Naples gets MDOT bill

By Dawn De Busk

Staff Writer

NAPLES — Maintaining areas near natural water is balanced with environmental concerns.

For example, the chemical-based products once used to upkeep lawns and seal decking or docks are no longer environmentally correct. Those chemicals, which run off into the water, affect fish mortality rates or cause algae blooms. Not only is it a water conservation issue, but also using products containing certain chemicals is in violation of the Environmental Protection Agency (EPA) laws.

This is the basis for a quandary that the Town of Naples faces.

Town officials want to better protect the Causeway boardwalk — a financial investment in infrastructure — from the harsh elements.

According to Naples Town Manager Derik Goodine, the town will not pay the debt owed to the Maine Department of Transportation (MDOT) until the problem is fixed.

The problem is obvious to anyone who has strolled along the Causeway.

The boardwalk was designed to look like a stained wooden walkway; and sections of it have not fared well over the winter. “They used a different sealant because it is near the water. The old sealer is not EPA-approved anymore,” Goodine said.

About a month ago, the Town of Naples received a bill from MDOT for $200,000.

With the blessing of the Naples Board of Selectmen, Goodine plans to hold off on the payment until the boardwalk issue is resolved.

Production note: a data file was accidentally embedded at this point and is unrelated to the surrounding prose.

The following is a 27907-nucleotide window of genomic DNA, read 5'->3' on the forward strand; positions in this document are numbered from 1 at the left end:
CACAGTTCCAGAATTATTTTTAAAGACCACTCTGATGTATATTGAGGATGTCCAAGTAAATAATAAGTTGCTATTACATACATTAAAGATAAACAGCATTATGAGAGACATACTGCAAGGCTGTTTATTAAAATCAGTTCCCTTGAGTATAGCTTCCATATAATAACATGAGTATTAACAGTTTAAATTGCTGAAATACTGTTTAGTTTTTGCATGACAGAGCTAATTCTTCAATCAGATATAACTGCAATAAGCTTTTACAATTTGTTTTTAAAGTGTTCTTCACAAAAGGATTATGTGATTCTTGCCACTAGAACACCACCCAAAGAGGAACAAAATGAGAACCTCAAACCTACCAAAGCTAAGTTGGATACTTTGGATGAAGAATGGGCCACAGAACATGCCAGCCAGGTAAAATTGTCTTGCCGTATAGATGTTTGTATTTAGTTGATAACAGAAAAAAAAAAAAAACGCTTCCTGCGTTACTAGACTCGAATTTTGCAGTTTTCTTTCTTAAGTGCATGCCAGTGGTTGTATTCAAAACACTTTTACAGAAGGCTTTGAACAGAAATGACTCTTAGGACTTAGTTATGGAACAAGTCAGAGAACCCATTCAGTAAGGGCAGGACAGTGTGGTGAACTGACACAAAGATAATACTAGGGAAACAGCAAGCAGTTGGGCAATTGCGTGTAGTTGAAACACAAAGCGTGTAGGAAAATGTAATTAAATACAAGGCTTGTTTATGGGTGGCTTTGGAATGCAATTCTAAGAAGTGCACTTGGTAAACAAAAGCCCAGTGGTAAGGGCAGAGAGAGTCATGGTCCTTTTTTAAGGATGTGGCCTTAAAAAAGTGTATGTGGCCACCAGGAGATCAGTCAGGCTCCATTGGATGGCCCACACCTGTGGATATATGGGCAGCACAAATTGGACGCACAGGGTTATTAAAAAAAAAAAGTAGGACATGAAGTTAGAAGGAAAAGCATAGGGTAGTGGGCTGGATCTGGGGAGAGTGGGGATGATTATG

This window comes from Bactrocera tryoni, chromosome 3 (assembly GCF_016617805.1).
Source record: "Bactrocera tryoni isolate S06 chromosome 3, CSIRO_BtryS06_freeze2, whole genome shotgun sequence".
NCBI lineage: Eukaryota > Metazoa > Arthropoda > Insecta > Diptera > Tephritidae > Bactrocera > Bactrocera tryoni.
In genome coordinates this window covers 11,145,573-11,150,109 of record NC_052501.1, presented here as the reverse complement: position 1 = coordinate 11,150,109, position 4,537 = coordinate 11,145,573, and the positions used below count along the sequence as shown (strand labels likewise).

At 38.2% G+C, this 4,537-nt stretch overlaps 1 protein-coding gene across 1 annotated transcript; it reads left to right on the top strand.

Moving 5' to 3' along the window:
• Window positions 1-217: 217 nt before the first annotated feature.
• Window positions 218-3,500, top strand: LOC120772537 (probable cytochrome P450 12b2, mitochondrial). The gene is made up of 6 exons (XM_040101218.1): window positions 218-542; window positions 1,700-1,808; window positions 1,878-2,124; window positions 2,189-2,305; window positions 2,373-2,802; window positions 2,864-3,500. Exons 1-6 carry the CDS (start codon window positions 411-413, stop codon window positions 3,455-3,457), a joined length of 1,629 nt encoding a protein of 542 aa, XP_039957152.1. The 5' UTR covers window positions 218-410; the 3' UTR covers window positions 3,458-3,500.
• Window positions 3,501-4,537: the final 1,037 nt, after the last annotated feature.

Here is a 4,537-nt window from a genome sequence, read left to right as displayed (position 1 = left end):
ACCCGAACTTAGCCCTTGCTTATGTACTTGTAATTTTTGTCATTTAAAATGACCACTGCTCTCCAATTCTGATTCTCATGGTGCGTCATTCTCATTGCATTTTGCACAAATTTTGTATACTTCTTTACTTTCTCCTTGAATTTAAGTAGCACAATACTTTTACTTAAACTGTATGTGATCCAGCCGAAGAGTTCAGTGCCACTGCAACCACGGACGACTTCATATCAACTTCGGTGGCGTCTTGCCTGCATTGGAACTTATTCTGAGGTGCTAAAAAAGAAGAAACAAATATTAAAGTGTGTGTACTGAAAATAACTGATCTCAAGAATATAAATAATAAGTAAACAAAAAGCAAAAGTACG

“Our biggest concern is the sidewalks, especially if they are going to deteriorate into dust over a period of time,” Goodine said.

A meeting with MDOT officials has been put on the calendar, Goodine told the board on Monday when the topic of the Causeway’s boardwalk came up.

“It looks like a meteor field on the moon. Literally, it looks like a meteor crater,” he said.

“Some of those areas are totally gone, especially (the boardwalk) around the bridge,” he said.

“It is not isolated to one area,” he said.

Naples Selectman Bob Caron II said he was “surprised” at the how poorly the boardwalk had held up this winter. He said he was disappointed that it was happening in so many areas along the boardwalk.

Goodine suspects that the calcium chloride, which is used to melt ice on roadway, is the main culprit.

He also theorized that the concrete on the boardwalk is more porous than the concrete used for the plain gray sidewalks.

He did not say whether refraining from the use of salt on that stretch of Route 302 was a viable option.

“They have had the experts out there before,” he said.

Today town officials and representatives from the Maine Department of Transportation (MDOT) will inspect the boardwalk and try to find a resolution.

 

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